Category: Health Care

Investigative Action Blog: S-CHIP Veto Override Oct 18

Here’s my first IAB diary. This is a collaborative effort. I am going to try to post as much as I have and keep updating this as I go. Positive suggestions and critiques only, please.

DemFromCT is all over this one, so this is great, but let’s get more specific.

The vote is October 18th.

Democratic leaders scheduled the showdown for Oct. 18 to allow two weeks for pressure to build on Republicans. A union-led organization said it would spend more than $3 million trying to influence the outcome.

Still working on finding out exactly how many votes are needed in each house of Congress to win this, and what we know about who’s voting how. If you have that available, post in comments and let me know.  I’ll update.

Can realism avert global catastrophe?

This is an attempt to unmask the paucity of thought implied in political “realism” as typically portrayed on DKos and elsewhere.  It concludes with a plea for “unrealism” in politics.  Realism has punted in Iraq, civil rights, health insurance, and education; can we expect it to do any better with climate change?

(crossposted @ DKos)

On Freedom

We can talk all we want about freedom and opportunity, about life, liberty, and the pursuit of happiness, but what does all that mean to a mother or father who can’t take a sick child to the doctor?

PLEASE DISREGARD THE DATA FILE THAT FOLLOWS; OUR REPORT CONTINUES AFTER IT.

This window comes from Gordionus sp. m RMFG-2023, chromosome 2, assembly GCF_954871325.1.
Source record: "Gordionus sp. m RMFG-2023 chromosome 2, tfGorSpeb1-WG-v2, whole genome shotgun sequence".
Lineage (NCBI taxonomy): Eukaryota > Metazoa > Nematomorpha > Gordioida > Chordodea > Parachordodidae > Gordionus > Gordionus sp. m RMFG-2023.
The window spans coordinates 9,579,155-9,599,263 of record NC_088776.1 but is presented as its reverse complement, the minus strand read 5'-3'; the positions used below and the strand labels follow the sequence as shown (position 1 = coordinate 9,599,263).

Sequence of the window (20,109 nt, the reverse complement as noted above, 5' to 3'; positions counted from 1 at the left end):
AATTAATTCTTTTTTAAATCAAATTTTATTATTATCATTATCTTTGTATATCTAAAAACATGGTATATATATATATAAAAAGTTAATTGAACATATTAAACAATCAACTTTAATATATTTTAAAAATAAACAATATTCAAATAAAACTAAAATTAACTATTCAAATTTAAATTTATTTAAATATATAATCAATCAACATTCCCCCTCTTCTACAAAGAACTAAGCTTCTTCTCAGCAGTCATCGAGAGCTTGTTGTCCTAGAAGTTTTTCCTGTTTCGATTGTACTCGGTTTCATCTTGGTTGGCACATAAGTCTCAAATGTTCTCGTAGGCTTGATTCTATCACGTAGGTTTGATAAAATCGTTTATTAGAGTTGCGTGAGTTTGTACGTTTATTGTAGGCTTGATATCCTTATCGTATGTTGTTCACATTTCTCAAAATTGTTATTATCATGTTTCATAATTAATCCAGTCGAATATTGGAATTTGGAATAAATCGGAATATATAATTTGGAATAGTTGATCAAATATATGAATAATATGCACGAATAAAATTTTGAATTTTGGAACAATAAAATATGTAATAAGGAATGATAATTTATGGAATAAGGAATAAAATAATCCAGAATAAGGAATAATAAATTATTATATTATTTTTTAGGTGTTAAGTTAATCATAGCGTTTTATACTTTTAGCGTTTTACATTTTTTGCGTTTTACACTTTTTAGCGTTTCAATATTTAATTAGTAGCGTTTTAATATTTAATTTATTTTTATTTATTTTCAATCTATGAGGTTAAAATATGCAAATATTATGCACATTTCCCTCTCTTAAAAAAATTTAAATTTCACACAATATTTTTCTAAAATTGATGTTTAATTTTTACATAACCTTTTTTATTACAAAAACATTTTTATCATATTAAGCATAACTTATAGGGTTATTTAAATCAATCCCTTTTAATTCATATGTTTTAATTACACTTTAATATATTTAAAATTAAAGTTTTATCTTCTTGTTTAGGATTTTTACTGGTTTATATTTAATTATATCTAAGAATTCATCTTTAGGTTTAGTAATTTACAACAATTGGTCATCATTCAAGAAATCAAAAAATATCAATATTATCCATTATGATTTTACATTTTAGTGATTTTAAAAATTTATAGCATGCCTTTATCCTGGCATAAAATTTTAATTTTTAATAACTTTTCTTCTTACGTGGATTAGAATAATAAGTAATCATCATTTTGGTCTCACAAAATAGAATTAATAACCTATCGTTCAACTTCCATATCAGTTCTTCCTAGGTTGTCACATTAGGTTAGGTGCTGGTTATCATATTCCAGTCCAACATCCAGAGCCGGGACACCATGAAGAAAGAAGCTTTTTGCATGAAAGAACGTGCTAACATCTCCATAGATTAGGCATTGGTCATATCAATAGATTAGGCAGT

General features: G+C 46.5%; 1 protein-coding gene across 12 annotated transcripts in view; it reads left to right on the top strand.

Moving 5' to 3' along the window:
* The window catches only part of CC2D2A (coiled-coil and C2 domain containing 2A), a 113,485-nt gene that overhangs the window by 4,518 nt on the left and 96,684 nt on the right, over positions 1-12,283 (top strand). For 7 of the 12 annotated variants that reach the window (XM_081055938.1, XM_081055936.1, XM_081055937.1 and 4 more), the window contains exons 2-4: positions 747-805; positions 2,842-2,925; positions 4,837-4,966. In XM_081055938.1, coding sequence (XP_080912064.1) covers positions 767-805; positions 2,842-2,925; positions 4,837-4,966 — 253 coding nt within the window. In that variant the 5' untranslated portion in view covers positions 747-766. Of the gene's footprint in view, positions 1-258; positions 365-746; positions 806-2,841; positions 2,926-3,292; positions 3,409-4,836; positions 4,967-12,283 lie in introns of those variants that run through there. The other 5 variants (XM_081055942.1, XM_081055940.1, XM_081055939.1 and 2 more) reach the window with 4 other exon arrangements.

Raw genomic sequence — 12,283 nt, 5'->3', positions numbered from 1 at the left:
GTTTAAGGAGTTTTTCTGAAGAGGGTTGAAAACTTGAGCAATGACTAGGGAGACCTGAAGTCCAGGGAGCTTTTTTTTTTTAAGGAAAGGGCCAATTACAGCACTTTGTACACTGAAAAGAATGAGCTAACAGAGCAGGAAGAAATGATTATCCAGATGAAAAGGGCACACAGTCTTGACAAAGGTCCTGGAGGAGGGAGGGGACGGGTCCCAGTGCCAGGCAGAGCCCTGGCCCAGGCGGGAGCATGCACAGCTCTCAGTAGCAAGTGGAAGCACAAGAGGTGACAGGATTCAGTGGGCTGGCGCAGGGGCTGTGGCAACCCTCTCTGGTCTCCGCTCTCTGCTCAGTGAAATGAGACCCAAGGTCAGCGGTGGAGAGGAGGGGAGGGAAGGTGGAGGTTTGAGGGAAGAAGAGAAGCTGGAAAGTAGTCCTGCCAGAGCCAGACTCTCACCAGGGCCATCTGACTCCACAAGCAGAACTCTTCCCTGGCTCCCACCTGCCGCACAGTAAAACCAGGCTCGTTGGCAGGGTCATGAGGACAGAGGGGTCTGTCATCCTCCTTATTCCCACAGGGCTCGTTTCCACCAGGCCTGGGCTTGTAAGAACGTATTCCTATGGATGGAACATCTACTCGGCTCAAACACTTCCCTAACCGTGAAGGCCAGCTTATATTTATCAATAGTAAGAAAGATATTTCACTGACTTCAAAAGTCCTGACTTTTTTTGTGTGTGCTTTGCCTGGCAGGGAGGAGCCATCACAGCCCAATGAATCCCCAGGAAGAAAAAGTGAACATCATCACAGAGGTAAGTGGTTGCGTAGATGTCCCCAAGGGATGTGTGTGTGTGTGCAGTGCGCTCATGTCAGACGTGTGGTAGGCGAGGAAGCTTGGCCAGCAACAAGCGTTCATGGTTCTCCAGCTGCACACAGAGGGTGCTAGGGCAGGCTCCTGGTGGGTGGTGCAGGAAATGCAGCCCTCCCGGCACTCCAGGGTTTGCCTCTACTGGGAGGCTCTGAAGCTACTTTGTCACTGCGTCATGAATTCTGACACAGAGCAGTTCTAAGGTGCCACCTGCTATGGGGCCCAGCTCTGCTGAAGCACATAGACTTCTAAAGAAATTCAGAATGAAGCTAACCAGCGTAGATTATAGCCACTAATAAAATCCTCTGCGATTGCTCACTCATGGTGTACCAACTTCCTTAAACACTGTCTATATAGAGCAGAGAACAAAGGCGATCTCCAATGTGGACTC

That, my fellow Democrats, is our frontrunner for our party’s nomination for President of the United States, Sen. Hillary Clinton.  Sen. Clinton made that statement in presenting her plan for health care reform which, like that of former Sen. John Edwards, would compel all Americans to enroll in a health insurance program.  Citizens would have an option of many private insurance options, or a public option similar to Medicare.  Tax credits would ensure that no American is forced to pay more than a certain percentage of their income on health insurance.

A Very Disturbing Found Object

I’ve long been a fan of found objects.

They could take the form of a discarded piece of still-functional furniture hauled out to the sidewalk, and quite possibly with a hand-written “Free! Take Me!” sign affixed to it with masking tape. Perhaps a photograph. A plastic toy whose time on the street has left it gravel-scratched, and therefore, to me anyway, somehow more appealing. On a morning walk to work back in June, as schools were letting out for the summer, I happened upon a rather elaborate, hand-drawn, construction and manila paper game board that some youngster presumably crafted for a school project. The name of their invented game, delightfully, is Osos Locos, and while I was disappointed that my surruptitious treasure did not include the game cards as well, I was pleased enough with my find to share it in the office–an online retailer of games, ironically–for all to enjoy, which we still do.

For some parts of this colorful chunk of the planet I now call home, I employ an advisable look but don’t touch rule. Off-puttingly soiled or otherwise unportable items upon which I stumble may only come back home with me in memory or photograpic form.

And some found objects are truly unsettling, such as the scrap of paper that I’m going to put into the shredder imminently.

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